It seems appropriate to start this journey on National Lighthouse Day, which commemorates August 7, 1789 when Congress approved an Act to establish and support not only lighthouses but also beacons, buoys, and public piers. The first National Lighthouse Day was 200 years later in 1989, and was sponsored by Senator John H. Chafee (Rhode Island).
Interestingly enough, my love of lighthouses began in Rhode Island when I was living there for college. There are a staggering 9 lighthouses in and around Newport, Rhode Island: Beavertail, Dutch Island, Rose Island, Hog Island Shoal, Ida Lewis Rock, Goat Island, Prudence Island, Sakonnet Point, and last but not least, Castle Hill Light.
An application for a lighthouse at Castle Hill (then called Newport Neck) was first submitted in 1869. The proposed location was at the entrance of the east passage into Narragansett Bay on Aquidneck Island, opposite Beavertail Lighthouse on Conanicut Island. However, although the Lighthouse Board recommended a light and fog signal, Congress denied the $18,000 of funding needed. The request was denied again the following year and the pursuit was forgotten for the time being.
However, just a few years later brothers-in-law Alexander Agassig and Quincy Adams Shaw purchased Newport Neck / Castle Hill in 1874, as a location for their summer cottages. The following year Congress finally approved funding for at least a fog signal, but they were too late. The brothers-in-law felt the signal would lower their property value and would not sell a portion of their land to the government for the signal.
After 11 years of negotiating, the Lighthouse Board was finally able to convince Agassig and he sold a small lot for a lighthouse for $1.00. However, negotiations didn't end there. It took a further 2 years for Agassig to deed a narrow near-2-acre right of way to the builder William Wilbur to allow him to actually construct the lighthouse. Finally however, construction began in 1889 and was completed in early 1890.
Rumored to have been designed by H.H. Richardson, the lighthouse is considered Richardson Romanesque and is a free-standing conical tower built of rusticated granite block. The finished structure stands at 42-feet tall from the water, and has a octagonal cast-iron lantern with iron balustrade set atop its granite walls. The lantern was fitted with a fifth-order Fresnel lens that flashed red. The light flashes every 6 seconds and has a range of 12 miles. A signal bell was mounted on a stone bracket on the water side. The new lighthouse was lit for the first time on May 1, 1890.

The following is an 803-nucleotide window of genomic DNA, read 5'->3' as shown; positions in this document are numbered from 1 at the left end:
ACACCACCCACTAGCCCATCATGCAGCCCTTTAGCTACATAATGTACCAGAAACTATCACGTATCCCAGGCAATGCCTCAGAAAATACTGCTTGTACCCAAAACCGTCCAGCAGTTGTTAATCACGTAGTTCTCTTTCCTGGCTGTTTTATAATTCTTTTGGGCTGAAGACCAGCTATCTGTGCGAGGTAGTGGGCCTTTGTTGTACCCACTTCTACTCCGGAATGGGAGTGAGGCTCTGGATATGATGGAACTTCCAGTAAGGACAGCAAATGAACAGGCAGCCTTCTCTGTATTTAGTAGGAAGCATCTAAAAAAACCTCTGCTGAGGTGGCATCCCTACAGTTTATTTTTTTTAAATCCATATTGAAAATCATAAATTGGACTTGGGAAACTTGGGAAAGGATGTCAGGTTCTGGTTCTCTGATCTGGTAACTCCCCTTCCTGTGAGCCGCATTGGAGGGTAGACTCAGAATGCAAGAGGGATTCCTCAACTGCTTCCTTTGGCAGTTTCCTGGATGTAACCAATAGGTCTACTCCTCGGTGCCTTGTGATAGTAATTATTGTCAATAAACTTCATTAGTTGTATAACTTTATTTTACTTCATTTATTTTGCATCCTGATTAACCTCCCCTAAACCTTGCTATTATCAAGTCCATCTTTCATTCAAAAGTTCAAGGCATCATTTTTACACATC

Originally, a wood frame keeper's dwelling stood near the light, higher up from the waters edge. In 1899, the upper half of the lighthouse received a white coat of paint to make it more visible to passing ships.
Although the keeper's house was destroyed in the 1938 Hurricane, the lighthouse remained steadfast. In 1941 the Coast Guard built a station over the hill from the original keeper's house, and a keeper would hike from the station every evening. This arrangement carried on until 1957, when the light was automated. At this time the original Fresnel lens was replaced with a plastic 300mm lens.
Today, Castle Hill Light is 1 of 10 active light stations in Rhode Island that still consist of their original traditional towers. There were originally 30 light stations in Rhode Island commissioned between 1749 and 1901.
Visiting Castle Hill Light feels like an exclusive experience. The right of way originally deeded by Agassig is still open to the public, even though Castle Hill is now home to a luxury inn and restaurant - located inside Agassig's 1874 summer cottage. Visitors can park at the inn parking lot and take the short, but well worn path down to the light.
In addition to being a popular sunset location and photoshoot spot, Castle Hill Light is still used for navigation in Narragansett Bay and has served as the start and finish line for many of Newport's famous yachting and sailing races. Thankfully in 2020, Castle Hill Inn gave the lighthouse a cleaning and fresh coat of paint as part of their 5-year maintenance agreement with the Coast Guard. Castle Hill Light might be small, but it's well worth a visit if you find yourself in Newport.
Frank W. Parmele (1890-1911)
George L. Hoxsie (1911-1944)
Manuel S. Macedo (1945)
Earnest H. Stacey (USCG) (1947-1948)
1987 NRHP Inventory Form "Lighthouses of Rhode Island: Thematic Group"
1988 NRHP Nomination 88000277 "Castle Hill Lighthouse"
Rhode Island Lighthouse History by Richard Holmes